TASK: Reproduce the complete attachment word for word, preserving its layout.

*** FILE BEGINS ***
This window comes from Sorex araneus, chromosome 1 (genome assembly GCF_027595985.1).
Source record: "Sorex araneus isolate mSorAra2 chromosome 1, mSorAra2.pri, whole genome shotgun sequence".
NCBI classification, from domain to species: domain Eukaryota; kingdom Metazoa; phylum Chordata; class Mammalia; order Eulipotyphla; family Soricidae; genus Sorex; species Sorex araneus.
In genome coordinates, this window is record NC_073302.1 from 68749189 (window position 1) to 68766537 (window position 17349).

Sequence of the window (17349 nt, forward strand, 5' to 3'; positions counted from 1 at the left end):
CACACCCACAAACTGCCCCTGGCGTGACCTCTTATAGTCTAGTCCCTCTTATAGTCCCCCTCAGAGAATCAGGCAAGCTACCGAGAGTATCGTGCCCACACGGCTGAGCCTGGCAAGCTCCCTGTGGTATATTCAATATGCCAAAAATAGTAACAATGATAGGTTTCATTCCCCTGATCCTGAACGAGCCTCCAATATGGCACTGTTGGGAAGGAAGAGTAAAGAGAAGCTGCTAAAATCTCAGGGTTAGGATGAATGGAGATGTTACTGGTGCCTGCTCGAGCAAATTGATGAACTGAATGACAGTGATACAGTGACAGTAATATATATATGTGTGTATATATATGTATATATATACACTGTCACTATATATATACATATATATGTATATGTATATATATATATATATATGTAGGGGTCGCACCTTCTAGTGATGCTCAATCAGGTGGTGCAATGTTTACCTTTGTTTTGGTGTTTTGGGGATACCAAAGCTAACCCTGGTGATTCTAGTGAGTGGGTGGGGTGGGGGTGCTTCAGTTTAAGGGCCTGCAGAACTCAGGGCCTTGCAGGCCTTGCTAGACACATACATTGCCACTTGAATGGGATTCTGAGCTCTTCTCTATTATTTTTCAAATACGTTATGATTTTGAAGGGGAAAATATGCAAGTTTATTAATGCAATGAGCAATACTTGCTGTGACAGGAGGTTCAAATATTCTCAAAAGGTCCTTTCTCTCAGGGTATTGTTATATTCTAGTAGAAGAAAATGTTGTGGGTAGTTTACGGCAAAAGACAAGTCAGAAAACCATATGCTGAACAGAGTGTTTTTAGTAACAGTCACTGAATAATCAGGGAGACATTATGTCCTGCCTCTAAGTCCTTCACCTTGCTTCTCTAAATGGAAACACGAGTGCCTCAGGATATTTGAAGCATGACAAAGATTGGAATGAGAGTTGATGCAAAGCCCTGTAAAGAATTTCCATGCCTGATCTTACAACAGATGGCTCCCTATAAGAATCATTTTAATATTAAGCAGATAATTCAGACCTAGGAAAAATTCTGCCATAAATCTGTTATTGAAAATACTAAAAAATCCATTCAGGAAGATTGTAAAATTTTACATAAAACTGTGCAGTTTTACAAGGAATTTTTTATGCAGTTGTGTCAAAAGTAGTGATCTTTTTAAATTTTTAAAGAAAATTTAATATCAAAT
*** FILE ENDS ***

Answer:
This window comes from Sorex araneus, chromosome 1 (genome assembly GCF_027595985.1).
Source record: "Sorex araneus isolate mSorAra2 chromosome 1, mSorAra2.pri, whole genome shotgun sequence".
NCBI classification, from domain to species: domain Eukaryota; kingdom Metazoa; phylum Chordata; class Mammalia; order Eulipotyphla; family Soricidae; genus Sorex; species Sorex araneus.
In genome coordinates, this window is record NC_073302.1 from 68749189 (window position 1) to 68766537 (window position 17349).

Sequence of the window (17349 nt, forward strand, 5' to 3'; positions counted from 1 at the left end):
CACACCCACAAACTGCCCCTGGCGTGACCTCTTATAGTCTAGTCCCTCTTATAGTCCCCCTCAGAGAATCAGGCAAGCTACCGAGAGTATCGTGCCCACACGGCTGAGCCTGGCAAGCTCCCTGTGGTATATTCAATATGCCAAAAATAGTAACAATGATAGGTTTCATTCCCCTGATCCTGAACGAGCCTCCAATATGGCACTGTTGGGAAGGAAGAGTAAAGAGAAGCTGCTAAAATCTCAGGGTTAGGATGAATGGAGATGTTACTGGTGCCTGCTCGAGCAAATTGATGAACTGAATGACAGTGATACAGTGACAGTAATATATATATGTGTGTATATATATGTATATATATACACTGTCACTATATATATACATATATATGTATATGTATATATATATATATATATGTAGGGGTCGCACCTTCTAGTGATGCTCAATCAGGTGGTGCAATGTTTACCTTTGTTTTGGTGTTTTGGGGATACCAAAGCTAACCCTGGTGATTCTAGTGAGTGGGTGGGGTGGGGGTGCTTCAGTTTAAGGGCCTGCAGAACTCAGGGCCTTGCAGGCCTTGCTAGACACATACATTGCCACTTGAATGGGATTCTGAGCTCTTCTCTATTATTTTTCAAATACGTTATGATTTTGAAGGGGAAAATATGCAAGTTTATTAATGCAATGAGCAATACTTGCTGTGACAGGAGGTTCAAATATTCTCAAAAGGTCCTTTCTCTCAGGGTATTGTTATATTCTAGTAGAAGAAAATGTTGTGGGTAGTTTACGGCAAAAGACAAGTCAGAAAACCATATGCTGAACAGAGTGTTTTTAGTAACAGTCACTGAATAATCAGGGAGACATTATGTCCTGCCTCTAAGTCCTTCACCTTGCTTCTCTAAATGGAAACACGAGTGCCTCAGGATATTTGAAGCATGACAAAGATTGGAATGAGAGTTGATGCAAAGCCCTGTAAAGAATTTCCATGCCTGATCTTACAACAGATGGCTCCCTATAAGAATCATTTTAATATTAAGCAGATAATTCAGACCTAGGAAAAATTCTGCCATAAATCTGTTATTGAAAATACTAAAAAATCCATTCAGGAAGATTGTAAAATTTTACATAAAACTGTGCAGTTTTACAAGGAATTTTTTATGCAGTTGTGTCAAAAGTAGTGATCTTTTTAAATTTTTAAAGAAAATTTAATATCAAAT